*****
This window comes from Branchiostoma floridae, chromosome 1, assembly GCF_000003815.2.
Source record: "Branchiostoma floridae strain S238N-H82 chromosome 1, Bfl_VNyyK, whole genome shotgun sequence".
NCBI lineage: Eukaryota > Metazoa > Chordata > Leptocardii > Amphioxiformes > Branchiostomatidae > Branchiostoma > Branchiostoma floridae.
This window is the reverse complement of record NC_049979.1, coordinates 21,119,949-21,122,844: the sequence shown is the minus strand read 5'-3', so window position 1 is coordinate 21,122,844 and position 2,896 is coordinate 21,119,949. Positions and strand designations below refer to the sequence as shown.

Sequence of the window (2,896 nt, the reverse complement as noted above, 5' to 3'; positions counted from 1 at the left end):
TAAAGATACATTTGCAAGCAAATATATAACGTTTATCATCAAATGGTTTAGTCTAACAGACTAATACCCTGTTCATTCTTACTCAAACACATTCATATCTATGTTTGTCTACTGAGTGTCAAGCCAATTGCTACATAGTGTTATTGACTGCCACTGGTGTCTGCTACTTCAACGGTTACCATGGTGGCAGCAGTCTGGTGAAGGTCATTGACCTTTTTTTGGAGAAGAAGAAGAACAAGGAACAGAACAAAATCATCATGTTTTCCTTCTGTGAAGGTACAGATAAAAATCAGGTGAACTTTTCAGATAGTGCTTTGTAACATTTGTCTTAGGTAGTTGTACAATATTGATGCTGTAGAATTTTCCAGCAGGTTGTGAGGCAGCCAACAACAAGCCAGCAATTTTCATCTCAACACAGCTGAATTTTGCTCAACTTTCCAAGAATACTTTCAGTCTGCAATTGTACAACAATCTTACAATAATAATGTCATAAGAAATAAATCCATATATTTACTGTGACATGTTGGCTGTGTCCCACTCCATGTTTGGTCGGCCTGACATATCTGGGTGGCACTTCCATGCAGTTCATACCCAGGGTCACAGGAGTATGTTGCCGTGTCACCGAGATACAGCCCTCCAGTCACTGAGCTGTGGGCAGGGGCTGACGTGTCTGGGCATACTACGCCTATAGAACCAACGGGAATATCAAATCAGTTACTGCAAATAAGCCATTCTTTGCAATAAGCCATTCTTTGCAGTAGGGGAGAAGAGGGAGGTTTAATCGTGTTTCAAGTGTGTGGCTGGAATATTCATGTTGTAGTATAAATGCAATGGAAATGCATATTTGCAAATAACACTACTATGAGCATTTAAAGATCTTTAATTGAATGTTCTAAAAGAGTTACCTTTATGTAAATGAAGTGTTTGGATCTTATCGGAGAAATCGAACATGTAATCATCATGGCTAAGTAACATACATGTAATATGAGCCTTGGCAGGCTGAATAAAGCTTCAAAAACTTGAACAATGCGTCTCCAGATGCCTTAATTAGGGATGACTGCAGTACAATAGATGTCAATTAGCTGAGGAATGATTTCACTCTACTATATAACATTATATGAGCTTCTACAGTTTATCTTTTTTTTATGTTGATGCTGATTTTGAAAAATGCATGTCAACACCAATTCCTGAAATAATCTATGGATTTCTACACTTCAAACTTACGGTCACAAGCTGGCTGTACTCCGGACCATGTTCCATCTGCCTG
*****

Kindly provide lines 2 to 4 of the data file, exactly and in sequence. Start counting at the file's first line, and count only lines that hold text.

Source record: "Branchiostoma floridae strain S238N-H82 chromosome 1, Bfl_VNyyK, whole genome shotgun sequence".
NCBI lineage: Eukaryota > Metazoa > Chordata > Leptocardii > Amphioxiformes > Branchiostomatidae > Branchiostoma > Branchiostoma floridae.
This window is the reverse complement of record NC_049979.1, coordinates 21,119,949-21,122,844: the sequence shown is the minus strand read 5'-3', so window position 1 is coordinate 21,122,844 and position 2,896 is coordinate 21,119,949. Positions and strand designations below refer to the sequence as shown.